As for the republicans, it would be nice to see them vote in Ron Paul as Speaker of the House. The massive financial hemorraging of our economy will not end until we face up to the reality that the imperial war budget must be cut. What is going on now with spending has nothing to do with Defense and to treat every line item of spending as if it were does a disservice to sanity and common sense. Defending Japan, France, Germany, England???? Come on people, this is just destroying our economy and helping THEIR’S.

Ummm, do the math

November 5th, 2010
3:57 pm

WAW must have paid attention in history class, you know, they one he or she lived. Thanks for the insight.

David S

November 5th, 2010
3:58 pm

WAW – Wow, you bought the government lies hook, line and sinker.

Keep doing this GOP

November 5th, 2010
3:58 pm

Hmmmmmmmmm, the repubs took over when those Diebold voting machines came along………….

I wonder how much they pay their hackers ?

JSS

November 5th, 2010
3:59 pm

1. Johnson was speaking to Russell about the Civil Rights Act and the Voting Rights Act of 1965. The legislation concerning the core of the “Great Society” (the creation of Medicare and Medicaid & the creation of the then Dept. of Health, Education, and Welfare, the War on Poverty) was a separate matter.

2. WAW is absolutely right. The majority of GA and the SE would be like the rural SW if it had not been for government intervention and subsidizing the development of public/private partnerships. AGL and GA Power spent 60 years (1880-1940) doing absolutely nothing to bring utilities to rural and poor Georgia…

Last Man Standing

November 5th, 2010
4:08 pm

Peach Girl:

“Nancy Pelosi presides over the US House of Representatives”

Not for long, though, and she probably will not be the Minority Leader either.

GA Native

November 5th, 2010
4:11 pm

There’s still a Democratic Party in GA? Sad, but our state’s political parties will likely break more and more along racial lines. Pretty pathetic and not at all good for our state or its citizens.

gm

November 5th, 2010
4:14 pm

AJ: Why do blacks have to stop following the Dem party? Once again please answer this question if Nathan Deal had been a Black Rep with the same crooked record would white conservatives have voted for him? I think we all know this one”
Why should we follow a party that does not respect the office of the President of the United States, blacks did not like Bush but did you see us going around calling him names?
Soon as you get these racist bigots like Rush L, who makes million of dollars off of poor white, feeding them the we vs them crap while he has pulled in over 50 million.
There is hope for the Black Rep party, not in Georgia, look at Deal staff, did you see any minorties? This is why everday I tell young blacks kids to stop playing football and basketball for the UGA, GT of this state, because all you are to conservatives whites in Georgia is entertainment.

Jeffrey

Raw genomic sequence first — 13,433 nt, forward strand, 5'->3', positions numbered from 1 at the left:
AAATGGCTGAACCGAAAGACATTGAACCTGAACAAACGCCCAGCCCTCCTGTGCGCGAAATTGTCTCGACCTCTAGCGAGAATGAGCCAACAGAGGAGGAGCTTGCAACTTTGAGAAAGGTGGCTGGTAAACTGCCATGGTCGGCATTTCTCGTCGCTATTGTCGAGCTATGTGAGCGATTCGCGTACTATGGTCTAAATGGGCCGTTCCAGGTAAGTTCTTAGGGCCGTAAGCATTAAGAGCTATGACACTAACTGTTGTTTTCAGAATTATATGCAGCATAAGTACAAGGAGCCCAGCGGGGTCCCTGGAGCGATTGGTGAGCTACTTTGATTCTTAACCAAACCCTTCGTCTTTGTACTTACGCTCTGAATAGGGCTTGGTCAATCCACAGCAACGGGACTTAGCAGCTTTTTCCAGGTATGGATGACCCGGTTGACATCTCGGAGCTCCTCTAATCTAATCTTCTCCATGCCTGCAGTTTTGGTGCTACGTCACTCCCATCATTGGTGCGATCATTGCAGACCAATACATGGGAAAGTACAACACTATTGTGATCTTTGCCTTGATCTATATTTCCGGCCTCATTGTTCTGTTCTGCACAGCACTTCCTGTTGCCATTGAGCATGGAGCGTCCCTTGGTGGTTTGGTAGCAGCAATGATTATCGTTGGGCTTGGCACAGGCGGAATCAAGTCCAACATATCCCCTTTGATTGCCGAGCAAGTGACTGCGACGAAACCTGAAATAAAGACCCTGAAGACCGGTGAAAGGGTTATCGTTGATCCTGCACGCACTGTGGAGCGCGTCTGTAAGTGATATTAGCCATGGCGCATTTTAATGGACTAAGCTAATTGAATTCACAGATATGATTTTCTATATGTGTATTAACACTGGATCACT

November 5th, 2010
4:36 pm

This is an irrelevant story. Georgia is a red state and the majority of voters in this state will vote for whomever has a (R) beside their name, regardless of qualifications. Did you notice how there seemed to be a lot of anger with Georgia voters this year, but that anger was at Washington and not at our Capitol, even though GA (the STATE of GA) ranks near the bottom in education, in employment and has virtually no real transportation vision unless it involves asphalt? None of those major issues are being driven by Washington but our own state leaders, and the voters of this state just voted R, R, R, R so we will end up with the same old, same old results.

Last Man Standing

November 5th, 2010
4:43 pm

gm:

“This is why everday I tell young blacks kids to stop playing football and basketball for the UGA, GT of this state”

If you cared about those young black kids, you would be telling them to go to the best college they can get a scholarship from to get the best education possible. Athletics are fine, but the education should be the primary focus.

Last Man Standing

November 5th, 2010
4:48 pm

Jeffrey:

I agree with much you say with the exception of the gubernatorial election. Barnes was a known and unwanted quantity. He had four years as governor and the electorate turned him out. I could see no chance of being elected this time, either.

The issues you stated are daunting and they will be addressed, if only by the legislature forcing attention to these matters.

AJ

November 5th, 2010
5:11 pm

to Ummmmm @ 3:52- The article said that conventional Democratic strategy was to win 90% of black votes and 65% of white votes. If that occurred, that would leave 65% of whites voting Republican, not the 78% that you referenced. My point is that there is a double standard of block voting by race and that blacks do themselves a disservice by generally voting for the democrat, irregardless of either candidate’s qualifications. That means that the Republican candidates don’t have much of a reason to even consider blacks as possible constituents while in office, does it? If blacks (as a group) voted for the more qualified candidate, they, along with whites, hispanics, asians, and everyone else would see better results in government. Wishful thinking, I guess.

AJ

November 5th, 2010
5:12 pm

Sorry- math error- first sentence should have read 35% of white votes, not the 65% I typed in.

AJ

November 5th, 2010
5:21 pm